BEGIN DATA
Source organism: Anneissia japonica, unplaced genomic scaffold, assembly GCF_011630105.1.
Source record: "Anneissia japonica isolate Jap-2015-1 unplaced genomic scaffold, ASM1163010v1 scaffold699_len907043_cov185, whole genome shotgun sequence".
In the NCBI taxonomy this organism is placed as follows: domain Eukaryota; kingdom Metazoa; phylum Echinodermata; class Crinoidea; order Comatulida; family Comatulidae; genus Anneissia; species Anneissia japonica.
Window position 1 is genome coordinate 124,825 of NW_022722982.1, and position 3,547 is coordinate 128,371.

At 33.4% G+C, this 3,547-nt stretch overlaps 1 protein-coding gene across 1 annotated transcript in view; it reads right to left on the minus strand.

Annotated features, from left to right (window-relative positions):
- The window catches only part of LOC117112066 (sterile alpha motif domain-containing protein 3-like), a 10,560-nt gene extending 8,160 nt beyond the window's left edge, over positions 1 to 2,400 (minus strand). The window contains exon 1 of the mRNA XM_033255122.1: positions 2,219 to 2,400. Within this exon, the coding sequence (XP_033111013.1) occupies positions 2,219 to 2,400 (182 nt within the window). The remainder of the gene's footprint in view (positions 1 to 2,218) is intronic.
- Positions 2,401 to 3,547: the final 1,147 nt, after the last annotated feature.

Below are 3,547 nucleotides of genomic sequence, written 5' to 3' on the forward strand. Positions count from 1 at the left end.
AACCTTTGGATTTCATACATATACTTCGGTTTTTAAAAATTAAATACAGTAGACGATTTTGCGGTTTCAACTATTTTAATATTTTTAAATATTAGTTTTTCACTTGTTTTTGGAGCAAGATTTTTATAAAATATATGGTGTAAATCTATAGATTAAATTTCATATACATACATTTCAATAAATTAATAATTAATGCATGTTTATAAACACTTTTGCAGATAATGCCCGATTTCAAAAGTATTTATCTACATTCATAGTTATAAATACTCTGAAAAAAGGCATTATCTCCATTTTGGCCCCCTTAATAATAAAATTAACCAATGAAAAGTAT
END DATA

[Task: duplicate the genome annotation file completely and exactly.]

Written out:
Source organism: Anneissia japonica, unplaced genomic scaffold, assembly GCF_011630105.1.
Source record: "Anneissia japonica isolate Jap-2015-1 unplaced genomic scaffold, ASM1163010v1 scaffold699_len907043_cov185, whole genome shotgun sequence".
In the NCBI taxonomy this organism is placed as follows: domain Eukaryota; kingdom Metazoa; phylum Echinodermata; class Crinoidea; order Comatulida; family Comatulidae; genus Anneissia; species Anneissia japonica.
Window position 1 is genome coordinate 124,825 of NW_022722982.1, and position 3,547 is coordinate 128,371.

At 33.4% G+C, this 3,547-nt stretch overlaps 1 protein-coding gene across 1 annotated transcript in view; it reads right to left on the minus strand.

Annotated features, from left to right (window-relative positions):
- The window catches only part of LOC117112066 (sterile alpha motif domain-containing protein 3-like), a 10,560-nt gene extending 8,160 nt beyond the window's left edge, over positions 1 to 2,400 (minus strand). The window contains exon 1 of the mRNA XM_033255122.1: positions 2,219 to 2,400. Within this exon, the coding sequence (XP_033111013.1) occupies positions 2,219 to 2,400 (182 nt within the window). The remainder of the gene's footprint in view (positions 1 to 2,218) is intronic.
- Positions 2,401 to 3,547: the final 1,147 nt, after the last annotated feature.

Below are 3,547 nucleotides of genomic sequence, written 5' to 3' on the forward strand. Positions count from 1 at the left end.
AACCTTTGGATTTCATACATATACTTCGGTTTTTAAAAATTAAATACAGTAGACGATTTTGCGGTTTCAACTATTTTAATATTTTTAAATATTAGTTTTTCACTTGTTTTTGGAGCAAGATTTTTATAAAATATATGGTGTAAATCTATAGATTAAATTTCATATACATACATTTCAATAAATTAATAATTAATGCATGTTTATAAACACTTTTGCAGATAATGCCCGATTTCAAAAGTATTTATCTACATTCATAGTTATAAATACTCTGAAAAAAGGCATTATCTCCATTTTGGCCCCCTTAATAATAAAATTAACCAATGAAAAGTAT